Environmental Nirvana is Unattainable

I am killing the planet.

You are too, don’t worry. We’re in this together. Despite the fact that I campaigned door-to-door to fight fracking, repurpose plastic bags, and use public transportation—let’s be honest: I am punching Mother Nature in the junk.

I don’t buy organic. Those eggs? They’re factory farmed. My facial scrub has microbeads. I order Chinese takeout and it comes in styrofoam boxes. I threw a hot dog bun in the trash yesterday. It didn’t have mold on it, but it looked kinda stale and I couldn’t remember when I bought it.

I’m ready to inspire outrage with my mediocrity, if only to point out that we’ve forgotten what it’s like to have empathy.

But what about the chickens, the hordes cry, who will have empathy for the chickens? Yes, environmental stewardship is important, and like most I do what I can while always knowing that I could be doing better. But when the demand for total devotion to environmental purity turns away the casual recycler (i.e., the majority of Americans) the movement is doing more harm than good.

The trouble is balancing a desire to be sustainable with the practical realities of the country we live in—a society that drives us to consume because more Things will make us likable, happier, sexier. But having those Things is also necessary in order to be a functioning member of that very society.

I’m not putting down environmentalists, because we need empathy on both sides. It too infuriates me when the easiest and laziest attacks on activists are “Did you drive your car to this rally?” and “How much oil did it take to make your Nikes? How many Cambodian wage slaves toiled over your H&M t-shirt?” as if perceived individual hypocrisy invalidates the argument that we should take better care of our planet. “You hate big banks, well maybe you should stop having money.”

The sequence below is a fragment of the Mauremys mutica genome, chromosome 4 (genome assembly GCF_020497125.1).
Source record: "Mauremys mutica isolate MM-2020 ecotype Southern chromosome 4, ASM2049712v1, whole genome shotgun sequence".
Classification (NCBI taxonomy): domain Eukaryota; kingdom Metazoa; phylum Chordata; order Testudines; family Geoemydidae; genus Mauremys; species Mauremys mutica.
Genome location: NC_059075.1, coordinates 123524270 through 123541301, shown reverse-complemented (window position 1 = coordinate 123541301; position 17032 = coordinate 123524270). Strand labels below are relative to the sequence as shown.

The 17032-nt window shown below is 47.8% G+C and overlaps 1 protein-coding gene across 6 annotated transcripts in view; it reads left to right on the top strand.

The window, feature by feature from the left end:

Unfortunately, I have neither a cotton farm nor the ability to spin cotton into thread or weave it into a piece of cloth to make into clothing. Our industrialized society has outsourced those tasks to machines or less developed economies, for better or worse allowing us to develop service skills and become more highly educated so that we have the time to rally around causes like conservation.

Yet in the face of Capitalism 101, we demand sainthood from people advocating change. Reprimanding the activist whose shoes have rubber soles to me is not that different from telling the woman fighting to keep abortion legal that if she can’t afford children she should just stop having sex. It’s like if we can’t all be the girl who produces zero trash, we should stop trying.

Empathy, people, empathy.

I grapple with the tradeoffs of reality and environmental stewardship. If I buy a compost bin for my backyard, will it offset the carbon emissions of the Amazon truck that brought it here, and the plight of the warehouse pickers? Am I literally strangling baby seals when I buy a plastic water bottle on a hot day because I forgot my reusable one at home? I’d love to buy organic, but right now it’s really important to me to pay off my student loans and build a nest-egg, while organic food is a great way to jack up my grocery budget.

Even the efforts we make feel hopeless when the system is stacked against us.

Take recycling, which is supposed to keep greenhouse gas-producing waste out of landfills. As of 2015, single-stream recycling is a huge mess. A recent Washington Post feature reports that recycling is becoming less cost-effective as recyclables lose value. District recycling officials lamented that because blue bins are getting bigger, people are tossing in more nonrecyclables and contaminating entire batches.

Some months ago, in an attempt to be a smarter consumer, I scoured D.C.’s recycling website for guidelines and found that all but four items can be recycled: styrofoam, “clamshell” packaging, foam packaging, and pizza boxes.

But what does that mean for those bags that shredded cheese comes in? Metal and plastic bottle caps? Deli meat containers? If something has the triangle with a number inside it, does that mean it’s recyclable? Are egg cartons that aren’t made of styrofoam allowed?

We’re not too dumb to recycle, we just don’t know the right way to do it because no one’s bothered to explain it to us.

But for a few people who have achieved carbon neutral-nirvana, life can’t revolve around the pursuit of environmental enlightenment. We should certainly reduce our consumption of packaged, processed, disposable goods, but an abstinence-only approach will fail. One person living a zero-waste life won’t force Kraft to use recyclable packing. Change has to happen outside of us too.

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